SAN JOSE, Calif. — After a brutal first month of the season, in which they dropped all four games and shipped 14 goals to opponents, the San Jose Earthquakes were looking for any ray of hope on Saturday against the Portland Timbers.
In the glow of the setting California sun at Avaya Stadium, they got it, dominating the visiting Timbers from the opening whistle and winning 3-0. It was a night and day difference when compared the 5-0 loss they suffered the week prior at the hands of LAFC.
Head coach Matias Almeyda celebrated his first win as Quakes coach, and three different players put their names on the score sheet: Shea Salinas, Danny Hoesen, and Cristian Espinoza.
The win lifts San Jose out of the Western Conference basement and raises everyone’s spirits ahead of a challenging road trip to the Houston Dynamo next Saturday. With the players still basking in the limelight, here are three important takeaways from their win against Portland.
Almeyda made a host of changes to his lineup against the Timbers, some by choice and others due to injuries. Chris Wondolowski and Valeri “Vako” Qazaishvili, the team’s two Designated Players and starters in the first four games of the season, were benched in favor of Hoesen and Salinas, who both scored goals on Saturday. Almeyda looked smart on that decision.
Among the constants in the starting eleven from last weekend’s LAFC debacle was Tommy Thompson, playing right back, though tasked just as much with getting forward into the attack. He assumed the role, which had been owned for two-plus seasons by Nick Lima, for the Earthquakes game at the New York Red Bulls. Lima, for the second straight game, was left on the substitutes bench.
Thompson was filling some big shoes, to be sure, as Lima began the calendar year impressing with the U.S. men’s national team, but the sixth-year Homegrown was happy to make the position his own.
“I like it,” Thompson shared after the victory. “I told Matias at the beginning of the season, ‘I just want to be on the field.’ And if he thinks I can help the team at right back, I’m going to play right back. If he thinks I can help the team at center mid, I can play center mid. I just want to be on the field, so I’m excited and I want to contribute any way I can.”
Thompson trained throughout the preseason at right back, and when Lima did arrive back from national team camp, he served as an understudy, subbing in for Lima in the final tune-up games and to start the season. It was a decision that Almeyda made in order to balance the strengths of both players.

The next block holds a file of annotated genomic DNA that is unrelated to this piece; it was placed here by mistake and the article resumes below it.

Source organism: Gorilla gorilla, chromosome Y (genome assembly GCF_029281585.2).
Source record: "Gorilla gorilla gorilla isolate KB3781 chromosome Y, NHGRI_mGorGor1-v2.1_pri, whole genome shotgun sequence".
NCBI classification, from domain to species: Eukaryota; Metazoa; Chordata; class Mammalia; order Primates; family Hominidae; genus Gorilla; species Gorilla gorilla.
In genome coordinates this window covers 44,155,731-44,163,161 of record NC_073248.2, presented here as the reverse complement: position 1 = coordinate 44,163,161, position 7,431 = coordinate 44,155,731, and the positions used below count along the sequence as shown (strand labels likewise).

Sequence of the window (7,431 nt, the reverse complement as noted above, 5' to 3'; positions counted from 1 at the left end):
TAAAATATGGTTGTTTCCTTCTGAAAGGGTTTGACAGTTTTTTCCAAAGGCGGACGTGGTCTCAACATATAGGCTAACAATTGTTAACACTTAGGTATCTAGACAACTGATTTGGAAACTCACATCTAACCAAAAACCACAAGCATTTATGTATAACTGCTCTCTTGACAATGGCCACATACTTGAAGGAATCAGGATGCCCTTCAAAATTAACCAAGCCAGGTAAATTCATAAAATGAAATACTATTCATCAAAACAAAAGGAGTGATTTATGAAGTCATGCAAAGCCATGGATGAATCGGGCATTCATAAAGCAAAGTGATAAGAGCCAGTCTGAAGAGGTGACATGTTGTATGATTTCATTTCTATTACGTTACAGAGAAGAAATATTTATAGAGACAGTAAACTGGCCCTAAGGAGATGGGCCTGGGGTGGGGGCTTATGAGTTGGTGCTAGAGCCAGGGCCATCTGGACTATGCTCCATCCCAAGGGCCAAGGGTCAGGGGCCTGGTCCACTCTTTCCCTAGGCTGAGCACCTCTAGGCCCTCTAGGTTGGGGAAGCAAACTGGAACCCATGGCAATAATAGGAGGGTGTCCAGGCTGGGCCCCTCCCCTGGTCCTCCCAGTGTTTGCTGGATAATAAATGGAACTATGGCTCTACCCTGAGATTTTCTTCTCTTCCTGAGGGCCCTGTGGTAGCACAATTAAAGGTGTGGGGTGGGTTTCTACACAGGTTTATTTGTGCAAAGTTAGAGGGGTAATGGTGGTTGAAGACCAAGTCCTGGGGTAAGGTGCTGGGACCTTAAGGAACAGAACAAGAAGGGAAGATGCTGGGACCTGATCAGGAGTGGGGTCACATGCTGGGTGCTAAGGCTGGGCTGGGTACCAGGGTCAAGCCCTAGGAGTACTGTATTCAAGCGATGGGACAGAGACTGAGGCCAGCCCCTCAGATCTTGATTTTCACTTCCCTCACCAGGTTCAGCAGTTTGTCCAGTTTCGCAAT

“Nick has the same opportunities as everyone else,” Almeyda said in his postgame press conference. “Today, Tommy is doing very well. He’s taking advantage of the position I am putting him in. Nick had started the season, but, unfortunately, he had some defensive errors that turned into goals. Now we have others that are going to challenge him and make him regain his confidence and form. They are all important.”
Almeyda highlighted that Lima’s time with the U.S. national team was productive for his personal progress, but it was not the same style of play the coach is instituting in San Jose. He believes Lima will be able to improve on both fronts given more time on the training field, and this will only further intensify the battle within the team for playing time.
Thompson, for his part, is taking full advantage of the opportunity. He has had an up and down career, based on performances, since signing as a teenager back in 2014. In 98 appearances since then, 46 of them starts, he has scored only one goal and added 4 assists. All of those came in the 2017 campaign, so he knows that will a new coach in Almeyda at the helm, he has to prove himself worthy of taking the field. Thompson is enjoying the moment.
“There’s a lot of good players in this locker room, and I think we have a deep team,” he said. “It’s going to be fun to watch.”
Wooden spoon woes